On April 10, 2021, Brazos River Authority plant operator Rodney Sanders was playing with his son, Landyn, at Surfside Beach when he noticed his wife, Stephanie, pointing to the water.
Sanders scanned the waves looking for what his wife was pointing at. Dolphins, maybe? Instead, he saw a man struggling to keep his head above water.
“I turned to my wife, threw my sunglasses, and said, ‘I love you,’ turned and took off into the water,” Sanders said.
A Fort Bend County man was panicking, trying to save his children from a strong riptide about 50 feet offshore. Josh Graham was successful in saving his children but then found himself too far out.
“Rodney was just one of a few people that were bold enough to run out into the ocean and do whatever they could to save this man’s life,” BRA General Manager/CEO David Collinsworth said.
When Sanders reached Graham, he wasn’t responsive, so he and volunteers performed CPR while bringing the stranger to the shore, where an ambulance transported him to a local hospital. Graham did not survive.
“His kids got stuck in that rip current,” Sanders said in the interview with KHOU 11. “Josh is the hero. He went out there. He paid the ultimate sacrifice. He gave his life for his kids.”
Sanders, too is a hero, Collinsworth said.
Collinsworth and Board Presiding Officer Cynthia Flores presented Sanders, BRA plant operator in Sugar Land, the Brazos River Authority Heart of the Brazos award during the July Board of Directors meeting. The award is for those who go above and beyond, Collinsworth said, adding it wasn’t just for people who put in overtime, traveled a lot, or completed a project.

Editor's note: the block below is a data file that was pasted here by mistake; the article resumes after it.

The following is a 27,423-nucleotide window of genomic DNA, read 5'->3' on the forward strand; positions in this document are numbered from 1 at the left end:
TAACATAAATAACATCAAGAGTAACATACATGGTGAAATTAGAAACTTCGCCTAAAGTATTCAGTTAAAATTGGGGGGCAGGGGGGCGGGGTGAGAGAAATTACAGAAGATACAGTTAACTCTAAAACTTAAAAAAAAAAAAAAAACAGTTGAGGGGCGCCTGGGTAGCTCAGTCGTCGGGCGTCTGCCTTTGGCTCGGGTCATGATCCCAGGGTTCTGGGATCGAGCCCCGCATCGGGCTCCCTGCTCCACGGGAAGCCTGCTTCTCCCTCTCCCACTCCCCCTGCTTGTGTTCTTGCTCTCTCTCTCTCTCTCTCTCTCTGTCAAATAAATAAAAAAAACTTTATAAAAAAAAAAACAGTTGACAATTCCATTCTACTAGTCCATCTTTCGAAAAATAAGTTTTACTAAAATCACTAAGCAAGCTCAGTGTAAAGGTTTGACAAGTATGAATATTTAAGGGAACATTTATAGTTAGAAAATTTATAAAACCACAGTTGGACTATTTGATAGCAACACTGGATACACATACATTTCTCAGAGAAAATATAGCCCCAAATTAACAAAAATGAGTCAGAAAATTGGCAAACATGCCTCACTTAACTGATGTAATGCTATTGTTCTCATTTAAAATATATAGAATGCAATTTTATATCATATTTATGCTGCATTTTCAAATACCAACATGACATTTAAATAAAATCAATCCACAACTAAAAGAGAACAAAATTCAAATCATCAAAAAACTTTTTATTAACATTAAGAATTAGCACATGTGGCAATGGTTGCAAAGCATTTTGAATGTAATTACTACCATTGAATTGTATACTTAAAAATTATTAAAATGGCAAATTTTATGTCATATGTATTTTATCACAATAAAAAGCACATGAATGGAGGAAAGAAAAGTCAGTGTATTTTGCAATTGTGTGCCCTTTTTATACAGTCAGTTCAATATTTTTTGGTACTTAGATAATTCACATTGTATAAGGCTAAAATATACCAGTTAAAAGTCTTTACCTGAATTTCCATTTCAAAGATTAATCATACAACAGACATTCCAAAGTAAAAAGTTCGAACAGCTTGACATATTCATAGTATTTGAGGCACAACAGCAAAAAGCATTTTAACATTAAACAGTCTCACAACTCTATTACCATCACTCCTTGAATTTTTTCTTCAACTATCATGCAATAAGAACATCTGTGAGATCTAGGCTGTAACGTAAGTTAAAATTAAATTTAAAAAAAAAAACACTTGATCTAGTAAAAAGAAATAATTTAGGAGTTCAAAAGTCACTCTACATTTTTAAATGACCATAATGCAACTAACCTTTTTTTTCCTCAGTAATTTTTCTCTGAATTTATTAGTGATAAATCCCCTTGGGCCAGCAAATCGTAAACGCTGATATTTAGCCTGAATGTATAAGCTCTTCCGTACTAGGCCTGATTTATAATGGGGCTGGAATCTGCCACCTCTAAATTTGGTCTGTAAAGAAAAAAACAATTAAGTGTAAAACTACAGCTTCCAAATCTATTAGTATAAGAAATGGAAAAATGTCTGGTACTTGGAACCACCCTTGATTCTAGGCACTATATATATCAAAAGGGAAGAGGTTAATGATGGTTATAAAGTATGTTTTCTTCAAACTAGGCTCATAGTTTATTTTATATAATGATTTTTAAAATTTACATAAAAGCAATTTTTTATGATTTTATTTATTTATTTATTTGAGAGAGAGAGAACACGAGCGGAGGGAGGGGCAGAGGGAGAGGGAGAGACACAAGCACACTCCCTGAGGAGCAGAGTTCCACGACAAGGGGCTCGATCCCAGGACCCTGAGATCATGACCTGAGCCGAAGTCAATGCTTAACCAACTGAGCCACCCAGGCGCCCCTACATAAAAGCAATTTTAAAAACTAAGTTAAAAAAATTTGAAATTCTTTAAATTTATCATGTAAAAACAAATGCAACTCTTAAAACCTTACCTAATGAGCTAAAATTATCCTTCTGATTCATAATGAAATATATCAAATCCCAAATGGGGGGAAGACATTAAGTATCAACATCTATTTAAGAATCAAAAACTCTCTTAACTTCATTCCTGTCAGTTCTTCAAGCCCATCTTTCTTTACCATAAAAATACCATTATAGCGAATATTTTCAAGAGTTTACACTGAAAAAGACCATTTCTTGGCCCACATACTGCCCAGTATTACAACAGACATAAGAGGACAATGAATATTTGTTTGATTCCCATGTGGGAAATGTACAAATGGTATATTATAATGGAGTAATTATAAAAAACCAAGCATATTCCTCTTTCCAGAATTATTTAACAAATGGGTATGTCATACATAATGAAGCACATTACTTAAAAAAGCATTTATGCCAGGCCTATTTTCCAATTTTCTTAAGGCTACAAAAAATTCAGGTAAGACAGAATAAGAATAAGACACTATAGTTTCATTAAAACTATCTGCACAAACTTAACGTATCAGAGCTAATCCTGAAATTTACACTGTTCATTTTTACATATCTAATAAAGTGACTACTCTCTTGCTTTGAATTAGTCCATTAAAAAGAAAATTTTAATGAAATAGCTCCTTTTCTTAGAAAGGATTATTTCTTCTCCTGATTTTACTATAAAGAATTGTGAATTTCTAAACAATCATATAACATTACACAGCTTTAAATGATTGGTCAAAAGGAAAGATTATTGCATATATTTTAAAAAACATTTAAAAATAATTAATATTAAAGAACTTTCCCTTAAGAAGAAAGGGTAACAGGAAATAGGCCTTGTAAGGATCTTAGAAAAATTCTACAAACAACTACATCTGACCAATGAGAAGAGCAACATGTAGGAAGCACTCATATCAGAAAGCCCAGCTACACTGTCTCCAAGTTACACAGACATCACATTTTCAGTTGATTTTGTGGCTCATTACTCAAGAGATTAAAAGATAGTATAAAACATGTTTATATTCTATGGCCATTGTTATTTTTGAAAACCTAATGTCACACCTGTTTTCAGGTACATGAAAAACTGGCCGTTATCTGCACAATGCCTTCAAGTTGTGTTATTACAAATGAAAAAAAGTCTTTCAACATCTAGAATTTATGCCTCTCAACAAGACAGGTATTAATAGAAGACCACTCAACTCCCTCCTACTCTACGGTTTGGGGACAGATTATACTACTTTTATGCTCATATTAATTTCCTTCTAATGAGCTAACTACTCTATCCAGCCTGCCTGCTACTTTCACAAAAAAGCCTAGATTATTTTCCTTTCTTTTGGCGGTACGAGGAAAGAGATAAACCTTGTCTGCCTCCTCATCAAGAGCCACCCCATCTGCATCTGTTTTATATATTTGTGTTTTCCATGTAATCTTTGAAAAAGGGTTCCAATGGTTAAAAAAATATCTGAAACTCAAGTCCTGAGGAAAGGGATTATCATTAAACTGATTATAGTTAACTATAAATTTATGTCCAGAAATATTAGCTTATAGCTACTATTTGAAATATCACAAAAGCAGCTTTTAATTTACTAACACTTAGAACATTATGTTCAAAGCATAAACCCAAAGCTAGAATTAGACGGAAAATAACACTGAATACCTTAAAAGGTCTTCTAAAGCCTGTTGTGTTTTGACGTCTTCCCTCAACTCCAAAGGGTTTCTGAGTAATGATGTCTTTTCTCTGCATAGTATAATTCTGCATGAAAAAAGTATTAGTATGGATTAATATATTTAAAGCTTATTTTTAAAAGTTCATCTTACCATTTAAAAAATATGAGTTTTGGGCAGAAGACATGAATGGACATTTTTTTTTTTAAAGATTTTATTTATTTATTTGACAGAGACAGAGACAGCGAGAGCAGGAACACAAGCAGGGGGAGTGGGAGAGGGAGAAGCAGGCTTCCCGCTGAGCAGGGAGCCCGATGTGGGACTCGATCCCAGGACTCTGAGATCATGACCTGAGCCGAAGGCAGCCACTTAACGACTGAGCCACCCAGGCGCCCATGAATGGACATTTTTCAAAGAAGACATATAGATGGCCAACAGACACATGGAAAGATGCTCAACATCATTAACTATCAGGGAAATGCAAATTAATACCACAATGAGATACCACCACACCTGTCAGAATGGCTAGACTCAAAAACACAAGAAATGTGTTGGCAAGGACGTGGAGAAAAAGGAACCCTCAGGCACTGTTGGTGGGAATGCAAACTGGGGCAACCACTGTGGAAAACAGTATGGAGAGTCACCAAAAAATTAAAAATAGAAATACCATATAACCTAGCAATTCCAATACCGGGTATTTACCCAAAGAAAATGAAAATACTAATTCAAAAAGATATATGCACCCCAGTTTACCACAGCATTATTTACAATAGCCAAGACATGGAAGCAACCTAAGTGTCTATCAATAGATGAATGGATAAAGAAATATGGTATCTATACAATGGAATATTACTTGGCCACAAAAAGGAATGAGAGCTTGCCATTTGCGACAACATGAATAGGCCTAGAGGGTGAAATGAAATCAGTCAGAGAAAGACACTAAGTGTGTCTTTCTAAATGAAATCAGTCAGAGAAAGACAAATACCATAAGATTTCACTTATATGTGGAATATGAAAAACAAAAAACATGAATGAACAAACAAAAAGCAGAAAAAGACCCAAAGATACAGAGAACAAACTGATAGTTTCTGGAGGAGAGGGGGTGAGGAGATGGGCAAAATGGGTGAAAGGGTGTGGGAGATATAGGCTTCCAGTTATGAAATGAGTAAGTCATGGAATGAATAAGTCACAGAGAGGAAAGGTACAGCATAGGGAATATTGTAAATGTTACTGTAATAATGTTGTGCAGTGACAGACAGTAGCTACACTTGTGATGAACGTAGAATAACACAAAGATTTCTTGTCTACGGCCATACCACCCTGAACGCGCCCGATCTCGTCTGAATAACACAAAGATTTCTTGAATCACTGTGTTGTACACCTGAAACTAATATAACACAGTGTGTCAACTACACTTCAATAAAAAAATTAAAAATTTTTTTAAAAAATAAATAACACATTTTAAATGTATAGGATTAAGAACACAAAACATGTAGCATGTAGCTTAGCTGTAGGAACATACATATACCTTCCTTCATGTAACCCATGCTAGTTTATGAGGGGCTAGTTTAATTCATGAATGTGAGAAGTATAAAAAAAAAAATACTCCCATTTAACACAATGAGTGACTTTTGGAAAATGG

“Folks, that’s a heroic action,” Collinsworth said. “To risk your life with your family to go out there to try and save the life of another person is just unbelievable to me. And I couldn’t be more proud of you. And I know you weren’t there with your BRA hat on, but the fact that you work for us and you’re that type of person, we just wanted to present you with this award and tell you how proud of you we are.”
Sanders was presented the award during the meeting alongside his wife and children.
Since the beach tragedy, Sanders has continued to try and bring more awareness to the risk of rip currents. He and another man that rushed into the water that day, Mike Lampson, are working with the Rescue Tube Foundation out of Hawaii to bring rescue tubes to Surfside Beach as well as other beaches around the country that do not have lifeguards on staff.
"This tragic incident has created a brotherhood between us," Sanders said. "We are turning this tragedy into something huge for the citizens of Texas and their safety around any body of water."
Sanders said he’s thankful to have had fellow BRA Sugar Land Operator Stephanie Rush-Perez at the beach with them that day. She was able to help keep his son away from the tragic event and wipe his tears while reassuring Rodney’s wife as she watched in fear that her husband would become another victim.